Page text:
Two Sides of Self Worth?

Some struggle with having no sense of self-worth. Some people say to have self-worth is prideful. Others say you should have more self-worth – that’s healthy. Which is the right Christian attitude?

Is there a place in the life of a Christian for self-respect, self-worth, and self-love, or does the Bible exhort us to disrespect, devalue, and even hate ourselves? The Bible appears to support both self-love and self-hate, a seeming contradiction that has resulted in a very real controversy. Since the Bible cannot contradict itself, we need godly discernment to know how to think about ourselves accurately. “The wise in heart are called discerning, and pleasant words promote instruction.” (Proverbs 16:21)

Standpoints about self-worth:

  • I should not love myself. These proponents say: “It’s wrong for me to love my own life… Instead, I should hate myself.” The Bible says: “The man who loves his life will lose it, while the man who hates his life in this world will keep it for eternal life.” (John 12:25) “If anyone comes to me and does not hate his father and mother, his wife and children, his brothers and sisters – yes, even his own life – he cannot be my disciple.” (Luke 14:26)

Based on the whole counsel of God, we are not to carry hatred in our hearts. When referring to hating our father, mother, sister, brother—and even our own lives—Jesus was not promoting a lifestyle of personal hatred. Such a message is completely inconsistent with the heart of the Bible and the heart of the Lord.

Jesus instead appealed to His followers to hate anything—including anything in their own lives—that stood in the way of their giving their relationship with Him absolute priority. If we are to be true disciples, Jesus must be preeminent—Jesus must occupy the place of highest priority. We should not let anyone take the place that He alone should have (Colossians 1:16–18).

  • I should love myself. These proponents say: “God tells me in His Word that it is appropriate to love myself.” “Love your neighbor as yourself.” (Leviticus 19:18). This idea is also to be found in: Leviticus 19:18, 34; Matthew 19:19 and 22:39; Mark 12:31, 33; Luke 10:27; Romans 13:9; Galatians 5:14; James 2:8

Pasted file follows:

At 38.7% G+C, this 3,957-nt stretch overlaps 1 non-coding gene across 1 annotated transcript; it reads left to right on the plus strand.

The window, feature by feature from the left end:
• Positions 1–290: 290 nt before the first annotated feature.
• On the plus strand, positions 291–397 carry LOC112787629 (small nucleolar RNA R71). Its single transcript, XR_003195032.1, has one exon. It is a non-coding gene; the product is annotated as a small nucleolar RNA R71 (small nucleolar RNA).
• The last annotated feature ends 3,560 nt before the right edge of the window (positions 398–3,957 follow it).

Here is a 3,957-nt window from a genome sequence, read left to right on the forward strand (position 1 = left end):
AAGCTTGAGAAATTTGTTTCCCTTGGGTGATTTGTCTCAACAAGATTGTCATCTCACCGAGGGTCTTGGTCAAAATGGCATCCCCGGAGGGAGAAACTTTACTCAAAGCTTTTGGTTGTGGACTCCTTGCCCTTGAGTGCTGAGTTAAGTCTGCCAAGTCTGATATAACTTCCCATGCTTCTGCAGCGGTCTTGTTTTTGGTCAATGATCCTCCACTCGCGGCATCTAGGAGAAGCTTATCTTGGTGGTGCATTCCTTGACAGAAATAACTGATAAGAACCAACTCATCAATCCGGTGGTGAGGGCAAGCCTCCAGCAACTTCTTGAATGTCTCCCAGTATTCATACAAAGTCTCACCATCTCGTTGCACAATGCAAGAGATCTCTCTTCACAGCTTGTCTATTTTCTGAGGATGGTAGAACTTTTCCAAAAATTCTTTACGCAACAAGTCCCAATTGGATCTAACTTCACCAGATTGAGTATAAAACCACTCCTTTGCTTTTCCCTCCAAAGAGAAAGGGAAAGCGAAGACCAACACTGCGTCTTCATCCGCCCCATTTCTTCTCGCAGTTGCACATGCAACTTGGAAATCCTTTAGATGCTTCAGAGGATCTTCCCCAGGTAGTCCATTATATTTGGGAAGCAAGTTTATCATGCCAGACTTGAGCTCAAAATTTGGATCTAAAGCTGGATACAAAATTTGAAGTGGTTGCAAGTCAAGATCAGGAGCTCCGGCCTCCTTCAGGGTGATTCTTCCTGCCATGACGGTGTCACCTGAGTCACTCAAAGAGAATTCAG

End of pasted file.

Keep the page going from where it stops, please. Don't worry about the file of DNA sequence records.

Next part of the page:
The Greek word agape in the text means a “commitment to do what is best on behalf of others.” If you truly “love your neighbor as yourself,” you must comprehend the context of this love as well as understand its roots.

The Bible says, “God is love” (1 John 4:8). The essence of God is agape—a love that always seeks the highest and best on behalf of others. If we are truly godly—and we are told to be godly—then we will value what He values and love what He loves. We are to love the fact that He has a purpose for us… We are to love the fact that He values us… We are to love the fact that He has given us worth. You have godly agape for yourself when you do what God says is best for you … cooperating with His perfect plan for your life. And you have agape for those around you by doing what is consistent with God’s very best for them.

“ ‘Love the Lord your God with all your heart and with all your soul and with all your mind.’ This is the first and greatest commandment. And the second is like it: ‘Love your neighbor as yourself.’ ” (Matthew 22:37–39)